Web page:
It may sound a little silly, but when golfers are busy trying to figure out ways to improve their game, they sometimes forget the inherently human traits that can stand in their way. We’re all hard-wired with certain instincts: to stay upright, for instance, or to avoid danger. These instincts affect everything we do, and believe it or not, they can even show up in your golf swing.
Take stress, for instance. It’s your brain’s way of reacting to a perceived sense of danger, and it sends signals to your body so it begins to react. Your palms sweat, blood begins to rush to your vital organs and your muscles begin to tense.
These may have all helped us survive back in humanity’s early days, but when it’s the golf course that’s stressing you out, your swing can be the worse for it.
As Dr. Gio Valiante explains to GOLF Top 100 Teacher Chris Como on his most recent episode of Swing Expedition on GOLFPASS: “There’s an inverse relationship between confidence and tension,” he says. “When we lose blood in our hands, our nerves lose their ability to feel the golf club.”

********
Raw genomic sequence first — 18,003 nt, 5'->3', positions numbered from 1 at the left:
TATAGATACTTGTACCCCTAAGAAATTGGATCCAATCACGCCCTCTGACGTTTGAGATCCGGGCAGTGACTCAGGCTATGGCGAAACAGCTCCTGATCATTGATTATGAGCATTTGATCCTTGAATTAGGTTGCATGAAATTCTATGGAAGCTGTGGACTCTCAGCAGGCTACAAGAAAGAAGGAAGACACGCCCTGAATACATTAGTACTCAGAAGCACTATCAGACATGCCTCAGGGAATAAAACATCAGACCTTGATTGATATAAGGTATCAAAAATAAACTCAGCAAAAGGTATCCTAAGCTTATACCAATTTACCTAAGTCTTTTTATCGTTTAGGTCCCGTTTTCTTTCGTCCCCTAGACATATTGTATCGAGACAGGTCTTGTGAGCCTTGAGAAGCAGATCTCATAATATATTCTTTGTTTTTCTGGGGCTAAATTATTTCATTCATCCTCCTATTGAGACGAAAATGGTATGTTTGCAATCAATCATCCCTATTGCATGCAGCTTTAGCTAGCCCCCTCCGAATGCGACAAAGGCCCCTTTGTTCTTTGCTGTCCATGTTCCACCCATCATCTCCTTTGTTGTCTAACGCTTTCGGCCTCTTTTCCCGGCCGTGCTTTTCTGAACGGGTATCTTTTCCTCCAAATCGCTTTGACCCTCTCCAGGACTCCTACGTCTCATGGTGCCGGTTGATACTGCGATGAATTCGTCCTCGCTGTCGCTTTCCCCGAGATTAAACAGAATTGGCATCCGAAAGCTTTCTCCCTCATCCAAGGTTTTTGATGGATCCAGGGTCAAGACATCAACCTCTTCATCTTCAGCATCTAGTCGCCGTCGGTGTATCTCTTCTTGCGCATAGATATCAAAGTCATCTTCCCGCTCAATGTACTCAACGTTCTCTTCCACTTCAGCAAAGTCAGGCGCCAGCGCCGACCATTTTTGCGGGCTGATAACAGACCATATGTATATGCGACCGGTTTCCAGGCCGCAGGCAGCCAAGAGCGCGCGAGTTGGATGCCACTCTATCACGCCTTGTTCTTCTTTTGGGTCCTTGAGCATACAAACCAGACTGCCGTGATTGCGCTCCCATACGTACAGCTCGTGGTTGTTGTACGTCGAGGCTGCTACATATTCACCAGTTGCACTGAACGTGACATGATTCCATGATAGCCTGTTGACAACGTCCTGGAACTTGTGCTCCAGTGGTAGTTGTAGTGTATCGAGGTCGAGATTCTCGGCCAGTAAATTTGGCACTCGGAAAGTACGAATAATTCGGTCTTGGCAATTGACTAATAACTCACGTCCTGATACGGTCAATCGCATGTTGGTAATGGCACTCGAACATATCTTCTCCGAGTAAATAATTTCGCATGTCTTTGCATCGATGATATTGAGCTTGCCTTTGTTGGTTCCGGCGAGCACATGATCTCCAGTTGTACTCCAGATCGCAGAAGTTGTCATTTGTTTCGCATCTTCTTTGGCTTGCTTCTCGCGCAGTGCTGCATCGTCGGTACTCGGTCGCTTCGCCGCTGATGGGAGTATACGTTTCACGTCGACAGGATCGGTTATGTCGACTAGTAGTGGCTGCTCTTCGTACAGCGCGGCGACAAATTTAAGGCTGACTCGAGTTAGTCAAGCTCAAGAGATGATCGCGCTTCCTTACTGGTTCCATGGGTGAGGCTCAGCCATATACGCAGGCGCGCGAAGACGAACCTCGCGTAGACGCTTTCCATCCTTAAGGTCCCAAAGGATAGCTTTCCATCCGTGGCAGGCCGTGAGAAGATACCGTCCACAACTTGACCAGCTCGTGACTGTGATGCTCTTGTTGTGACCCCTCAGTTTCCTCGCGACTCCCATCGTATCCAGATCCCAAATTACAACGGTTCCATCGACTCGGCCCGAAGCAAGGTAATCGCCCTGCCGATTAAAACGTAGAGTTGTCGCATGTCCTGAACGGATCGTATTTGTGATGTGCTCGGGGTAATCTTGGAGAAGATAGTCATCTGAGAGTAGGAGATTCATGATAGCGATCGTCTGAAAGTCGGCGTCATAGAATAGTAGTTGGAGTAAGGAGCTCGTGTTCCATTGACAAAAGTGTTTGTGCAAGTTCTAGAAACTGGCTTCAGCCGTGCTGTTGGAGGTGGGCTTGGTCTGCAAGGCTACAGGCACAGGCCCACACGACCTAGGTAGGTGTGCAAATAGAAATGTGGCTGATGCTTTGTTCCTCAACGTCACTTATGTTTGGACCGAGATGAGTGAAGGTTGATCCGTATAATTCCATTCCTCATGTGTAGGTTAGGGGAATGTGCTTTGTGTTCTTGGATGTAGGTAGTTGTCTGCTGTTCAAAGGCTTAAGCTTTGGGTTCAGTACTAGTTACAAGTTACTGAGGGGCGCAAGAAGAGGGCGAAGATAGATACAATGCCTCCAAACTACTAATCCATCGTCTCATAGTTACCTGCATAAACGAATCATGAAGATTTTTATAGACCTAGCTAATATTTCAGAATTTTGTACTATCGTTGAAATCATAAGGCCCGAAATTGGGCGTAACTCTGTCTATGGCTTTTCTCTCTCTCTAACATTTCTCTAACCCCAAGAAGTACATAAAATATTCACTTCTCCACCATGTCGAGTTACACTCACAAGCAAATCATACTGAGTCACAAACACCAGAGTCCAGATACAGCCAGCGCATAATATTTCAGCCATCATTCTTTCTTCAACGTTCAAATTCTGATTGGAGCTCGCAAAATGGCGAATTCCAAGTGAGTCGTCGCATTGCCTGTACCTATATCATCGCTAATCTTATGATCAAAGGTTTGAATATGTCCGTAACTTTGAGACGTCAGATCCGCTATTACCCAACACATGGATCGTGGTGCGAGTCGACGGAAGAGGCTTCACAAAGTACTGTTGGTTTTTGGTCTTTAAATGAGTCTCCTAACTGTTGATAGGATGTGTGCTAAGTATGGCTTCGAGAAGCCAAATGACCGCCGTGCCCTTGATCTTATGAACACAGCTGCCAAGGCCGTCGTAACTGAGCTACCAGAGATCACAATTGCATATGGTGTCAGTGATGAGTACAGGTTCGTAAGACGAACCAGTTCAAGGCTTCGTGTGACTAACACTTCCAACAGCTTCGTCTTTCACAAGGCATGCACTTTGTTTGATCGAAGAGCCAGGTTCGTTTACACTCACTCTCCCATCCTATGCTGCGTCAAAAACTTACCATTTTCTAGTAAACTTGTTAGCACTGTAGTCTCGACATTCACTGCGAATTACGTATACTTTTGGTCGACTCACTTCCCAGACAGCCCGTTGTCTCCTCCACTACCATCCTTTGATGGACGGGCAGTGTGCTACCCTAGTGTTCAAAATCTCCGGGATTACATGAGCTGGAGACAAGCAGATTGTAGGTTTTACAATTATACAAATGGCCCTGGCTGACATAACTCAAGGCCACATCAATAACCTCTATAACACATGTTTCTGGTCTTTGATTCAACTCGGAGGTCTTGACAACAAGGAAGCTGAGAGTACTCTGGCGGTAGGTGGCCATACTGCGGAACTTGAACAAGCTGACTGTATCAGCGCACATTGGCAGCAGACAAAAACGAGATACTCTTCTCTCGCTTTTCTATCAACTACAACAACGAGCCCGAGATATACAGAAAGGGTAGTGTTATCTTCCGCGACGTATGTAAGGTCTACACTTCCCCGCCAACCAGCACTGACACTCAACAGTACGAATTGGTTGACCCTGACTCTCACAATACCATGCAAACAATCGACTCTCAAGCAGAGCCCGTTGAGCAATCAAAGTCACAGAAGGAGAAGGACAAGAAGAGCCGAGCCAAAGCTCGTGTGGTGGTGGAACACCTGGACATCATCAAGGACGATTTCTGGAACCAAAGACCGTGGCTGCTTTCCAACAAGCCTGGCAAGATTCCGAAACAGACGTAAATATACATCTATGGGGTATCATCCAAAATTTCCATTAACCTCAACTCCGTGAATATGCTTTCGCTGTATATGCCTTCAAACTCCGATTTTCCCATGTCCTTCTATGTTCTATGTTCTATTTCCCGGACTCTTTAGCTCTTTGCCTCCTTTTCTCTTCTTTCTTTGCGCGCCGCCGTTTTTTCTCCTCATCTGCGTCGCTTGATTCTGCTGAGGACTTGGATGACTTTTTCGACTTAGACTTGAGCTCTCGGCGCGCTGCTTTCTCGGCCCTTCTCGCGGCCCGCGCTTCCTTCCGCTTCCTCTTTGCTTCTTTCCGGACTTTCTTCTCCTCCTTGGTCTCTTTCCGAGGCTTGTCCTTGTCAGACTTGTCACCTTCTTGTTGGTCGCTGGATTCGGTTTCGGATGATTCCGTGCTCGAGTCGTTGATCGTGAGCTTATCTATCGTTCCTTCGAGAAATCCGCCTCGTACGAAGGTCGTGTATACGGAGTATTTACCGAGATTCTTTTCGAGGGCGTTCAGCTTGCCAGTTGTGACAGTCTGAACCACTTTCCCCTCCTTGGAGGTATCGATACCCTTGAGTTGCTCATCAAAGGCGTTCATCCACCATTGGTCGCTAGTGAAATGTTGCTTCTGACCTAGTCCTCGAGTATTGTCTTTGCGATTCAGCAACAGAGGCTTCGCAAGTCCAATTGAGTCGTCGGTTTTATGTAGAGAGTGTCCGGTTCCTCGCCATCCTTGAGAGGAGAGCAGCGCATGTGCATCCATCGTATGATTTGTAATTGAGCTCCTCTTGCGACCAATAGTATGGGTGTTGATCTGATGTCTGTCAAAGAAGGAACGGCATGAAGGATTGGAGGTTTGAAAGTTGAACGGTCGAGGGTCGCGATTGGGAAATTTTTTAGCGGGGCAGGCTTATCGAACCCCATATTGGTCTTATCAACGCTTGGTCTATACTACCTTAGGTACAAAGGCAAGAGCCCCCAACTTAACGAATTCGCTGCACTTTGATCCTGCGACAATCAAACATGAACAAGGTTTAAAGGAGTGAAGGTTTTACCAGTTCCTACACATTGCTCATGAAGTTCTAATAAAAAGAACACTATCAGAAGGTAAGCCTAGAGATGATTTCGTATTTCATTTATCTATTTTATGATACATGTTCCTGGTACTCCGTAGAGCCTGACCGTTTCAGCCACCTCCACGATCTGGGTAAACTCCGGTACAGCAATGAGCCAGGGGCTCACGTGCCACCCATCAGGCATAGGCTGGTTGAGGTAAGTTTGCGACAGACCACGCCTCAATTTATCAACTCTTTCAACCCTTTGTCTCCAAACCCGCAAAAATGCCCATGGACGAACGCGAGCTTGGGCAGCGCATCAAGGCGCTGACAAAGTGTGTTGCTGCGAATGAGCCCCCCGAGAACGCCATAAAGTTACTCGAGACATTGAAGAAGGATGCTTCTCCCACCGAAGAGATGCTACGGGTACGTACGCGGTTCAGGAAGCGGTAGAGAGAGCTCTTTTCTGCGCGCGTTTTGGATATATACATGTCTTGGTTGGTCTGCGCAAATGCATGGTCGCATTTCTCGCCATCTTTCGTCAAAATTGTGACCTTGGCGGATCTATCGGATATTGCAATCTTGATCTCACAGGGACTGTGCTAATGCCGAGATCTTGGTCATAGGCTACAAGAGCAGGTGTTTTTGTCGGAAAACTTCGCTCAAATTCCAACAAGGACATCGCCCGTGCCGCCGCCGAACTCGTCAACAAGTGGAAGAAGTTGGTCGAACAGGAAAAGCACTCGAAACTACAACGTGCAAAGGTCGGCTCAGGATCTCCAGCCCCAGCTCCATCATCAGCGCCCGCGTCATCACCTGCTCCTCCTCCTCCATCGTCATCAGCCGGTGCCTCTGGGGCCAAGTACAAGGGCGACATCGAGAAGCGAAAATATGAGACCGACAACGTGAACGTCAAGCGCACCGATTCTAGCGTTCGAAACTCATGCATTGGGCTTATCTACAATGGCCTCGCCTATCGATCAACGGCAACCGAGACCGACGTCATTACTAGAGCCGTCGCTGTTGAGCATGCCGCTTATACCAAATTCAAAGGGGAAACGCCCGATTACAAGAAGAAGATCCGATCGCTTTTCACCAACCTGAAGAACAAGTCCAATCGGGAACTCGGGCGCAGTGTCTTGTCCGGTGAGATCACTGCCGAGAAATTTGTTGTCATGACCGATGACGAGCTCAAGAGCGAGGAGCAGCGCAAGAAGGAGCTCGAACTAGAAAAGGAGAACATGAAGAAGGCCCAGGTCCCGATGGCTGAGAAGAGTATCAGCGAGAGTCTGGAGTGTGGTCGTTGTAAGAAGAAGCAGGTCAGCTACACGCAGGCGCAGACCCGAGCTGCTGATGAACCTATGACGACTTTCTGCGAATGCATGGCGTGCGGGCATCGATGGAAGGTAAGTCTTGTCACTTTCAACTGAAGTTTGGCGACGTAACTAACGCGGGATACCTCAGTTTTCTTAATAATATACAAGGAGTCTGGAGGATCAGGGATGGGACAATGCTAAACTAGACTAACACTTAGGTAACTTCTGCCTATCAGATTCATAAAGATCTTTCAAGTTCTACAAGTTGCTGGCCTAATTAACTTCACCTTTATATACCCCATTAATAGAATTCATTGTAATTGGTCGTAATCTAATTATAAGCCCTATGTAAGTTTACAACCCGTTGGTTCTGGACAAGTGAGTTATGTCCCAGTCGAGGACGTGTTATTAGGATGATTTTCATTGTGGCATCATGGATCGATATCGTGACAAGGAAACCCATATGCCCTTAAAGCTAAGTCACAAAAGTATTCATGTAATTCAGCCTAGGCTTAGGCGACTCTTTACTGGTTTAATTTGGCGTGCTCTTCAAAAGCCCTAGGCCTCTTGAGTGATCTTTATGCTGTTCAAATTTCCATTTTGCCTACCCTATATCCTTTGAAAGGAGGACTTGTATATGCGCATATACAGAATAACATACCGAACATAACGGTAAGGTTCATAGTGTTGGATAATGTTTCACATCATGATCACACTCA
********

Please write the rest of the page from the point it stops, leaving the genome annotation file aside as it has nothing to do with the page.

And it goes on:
With your muscles tense, your wrists range of motion limits, and therefore they’re not able to hold the club like you usually would.
Stress tightens your grip and your wrists
But when you’re less tense, your muscles react, your grip pressure is soft, and your wrists can swing the club longer.
“When you get tension in your hands, all of a sudden the club sets in a different place,” he says. “Grip pressure changes, though the golfer doesn’t know it.”
The key, Gio goes on to explain, is learn to lower your stress levels on the course through breathing and positive thought exercises. And, if nothing else, having a greater understanding of what happens to your swing when you are stressed. That way, the next time you feel that tension rising, you can remember to grip a little softer, swing a little longer, and send the ball sailing down the fairway.
Watch the full clip below.